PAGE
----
Thirty-one per cent of Labour voters say Theresa May would be a better Prime Minister than Jeremy Corbyn

 
Mark Sands
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Theresa May Visits A Manufacturing Workshop
May is currently enjoying a two week summer break in Switzerland. (Source: Getty)

Almost one in three Labour voters believe that Theresa May would make a better Prime Minister than Jeremy Corbyn, according to YouGov figures.


In a survey carried out for the Times, the pollster quizzed almost 400 people who voted Labour in 2015, and found that 31 per cent of picked May when asked which of the two party leaders would make the best Prime Minister.

Corbyn was named by only a marginally larger group of the 2015 Labour voters at 36 per cent.

Of the total polled by Yougov, 52 per cent opted for May, and just 18 per cent chose the Labour leader.


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However, the pollsters' figures also found a slight dip in broader support for the Conservatives.

Asked which party they would back in a general election tomorrow, 34 per cent cited May's party, down four per cent from the last set of figures.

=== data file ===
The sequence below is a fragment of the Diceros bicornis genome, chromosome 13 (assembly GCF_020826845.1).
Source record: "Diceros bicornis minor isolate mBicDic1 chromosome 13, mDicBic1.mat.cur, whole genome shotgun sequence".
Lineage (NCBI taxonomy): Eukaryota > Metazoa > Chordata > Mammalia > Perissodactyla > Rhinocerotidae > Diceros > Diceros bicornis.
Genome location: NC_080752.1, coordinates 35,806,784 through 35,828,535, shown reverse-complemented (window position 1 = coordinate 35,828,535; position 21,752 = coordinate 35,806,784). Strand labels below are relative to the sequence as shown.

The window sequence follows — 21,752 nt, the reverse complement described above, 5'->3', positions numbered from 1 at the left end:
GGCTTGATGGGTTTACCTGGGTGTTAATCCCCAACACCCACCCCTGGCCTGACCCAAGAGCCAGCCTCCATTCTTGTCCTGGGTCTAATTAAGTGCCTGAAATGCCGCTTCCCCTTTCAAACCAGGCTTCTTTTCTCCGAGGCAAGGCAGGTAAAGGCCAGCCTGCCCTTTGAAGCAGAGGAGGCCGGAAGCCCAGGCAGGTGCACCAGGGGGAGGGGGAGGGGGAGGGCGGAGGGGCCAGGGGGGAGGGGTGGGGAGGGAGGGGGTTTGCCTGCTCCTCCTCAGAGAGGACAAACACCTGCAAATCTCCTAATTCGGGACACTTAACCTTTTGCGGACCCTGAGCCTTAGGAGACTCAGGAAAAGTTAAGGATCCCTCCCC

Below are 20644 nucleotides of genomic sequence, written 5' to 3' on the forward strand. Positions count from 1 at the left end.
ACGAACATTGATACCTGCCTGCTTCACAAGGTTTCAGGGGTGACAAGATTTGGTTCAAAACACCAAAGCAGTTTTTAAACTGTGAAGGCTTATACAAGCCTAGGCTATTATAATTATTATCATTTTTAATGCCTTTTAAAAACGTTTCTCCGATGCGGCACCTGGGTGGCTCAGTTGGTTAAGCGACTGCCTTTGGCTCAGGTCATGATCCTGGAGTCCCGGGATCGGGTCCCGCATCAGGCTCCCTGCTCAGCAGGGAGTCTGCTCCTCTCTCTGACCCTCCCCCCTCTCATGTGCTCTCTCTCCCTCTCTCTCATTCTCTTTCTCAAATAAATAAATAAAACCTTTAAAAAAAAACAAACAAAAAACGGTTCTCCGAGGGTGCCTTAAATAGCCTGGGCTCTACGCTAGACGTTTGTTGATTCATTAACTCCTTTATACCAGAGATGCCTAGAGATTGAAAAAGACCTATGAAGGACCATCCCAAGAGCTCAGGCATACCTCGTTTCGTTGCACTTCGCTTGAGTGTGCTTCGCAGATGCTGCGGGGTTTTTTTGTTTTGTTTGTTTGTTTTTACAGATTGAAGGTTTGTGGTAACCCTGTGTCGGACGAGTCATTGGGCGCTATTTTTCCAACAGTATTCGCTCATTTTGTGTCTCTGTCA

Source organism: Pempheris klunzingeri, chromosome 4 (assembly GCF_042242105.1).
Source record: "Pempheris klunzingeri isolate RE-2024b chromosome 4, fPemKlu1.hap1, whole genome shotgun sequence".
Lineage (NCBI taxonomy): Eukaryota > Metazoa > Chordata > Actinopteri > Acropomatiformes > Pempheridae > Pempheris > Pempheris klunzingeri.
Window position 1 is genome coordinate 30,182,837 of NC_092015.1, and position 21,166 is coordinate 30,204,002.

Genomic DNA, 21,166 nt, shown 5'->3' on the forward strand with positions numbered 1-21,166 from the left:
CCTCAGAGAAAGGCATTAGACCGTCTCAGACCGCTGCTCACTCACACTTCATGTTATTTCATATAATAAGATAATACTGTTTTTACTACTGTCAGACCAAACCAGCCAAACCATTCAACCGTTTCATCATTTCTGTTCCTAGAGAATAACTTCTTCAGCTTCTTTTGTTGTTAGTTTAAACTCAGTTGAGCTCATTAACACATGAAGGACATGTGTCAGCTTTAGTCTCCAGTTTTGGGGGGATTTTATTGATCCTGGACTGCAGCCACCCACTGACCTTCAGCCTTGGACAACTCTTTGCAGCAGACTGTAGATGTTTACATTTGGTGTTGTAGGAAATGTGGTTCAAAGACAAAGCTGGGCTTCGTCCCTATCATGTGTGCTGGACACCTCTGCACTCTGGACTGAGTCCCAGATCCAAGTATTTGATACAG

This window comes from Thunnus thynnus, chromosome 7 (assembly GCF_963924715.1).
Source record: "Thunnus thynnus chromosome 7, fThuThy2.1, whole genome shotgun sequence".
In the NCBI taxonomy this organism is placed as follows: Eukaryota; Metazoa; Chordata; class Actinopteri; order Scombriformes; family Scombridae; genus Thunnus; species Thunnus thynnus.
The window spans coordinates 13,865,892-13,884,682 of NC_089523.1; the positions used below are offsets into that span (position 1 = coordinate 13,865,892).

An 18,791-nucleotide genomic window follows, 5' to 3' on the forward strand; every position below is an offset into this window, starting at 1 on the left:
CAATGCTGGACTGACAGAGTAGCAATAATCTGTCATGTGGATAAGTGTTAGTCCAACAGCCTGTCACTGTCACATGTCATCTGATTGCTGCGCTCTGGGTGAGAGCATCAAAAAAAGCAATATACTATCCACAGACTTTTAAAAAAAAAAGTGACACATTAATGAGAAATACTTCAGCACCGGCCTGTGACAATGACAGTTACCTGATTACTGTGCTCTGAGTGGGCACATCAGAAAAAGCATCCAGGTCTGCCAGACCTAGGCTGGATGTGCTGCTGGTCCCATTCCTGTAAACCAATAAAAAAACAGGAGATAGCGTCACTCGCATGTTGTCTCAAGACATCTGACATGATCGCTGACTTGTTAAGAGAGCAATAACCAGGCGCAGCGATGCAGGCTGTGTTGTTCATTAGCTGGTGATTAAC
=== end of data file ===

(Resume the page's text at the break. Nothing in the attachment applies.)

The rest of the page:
And despite the lack of faith in Corbyn personally, the majority of that loss was to the benefit of Labour, which saw a three per cent increase to 31 per cent.

Ukip also saw a small rise in popularity.

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The figures also handed former Prime Minister David Cameron a small fillip – more people rate the now Witney MP as a good or great leader than any of his predecessors since Margaret Thatcher.

Thirty-two per cent supported Cameron, and even though 34 per cent described him as poor or terrible, the most recent PM's tenure is regarded more favourably than that of Gordon Brown, Tony Blair or John Major.

However, support for all five is dwarfed by that for the Iron Lady – 43 per cent described Thatcher as either a good or great Prime Minister.

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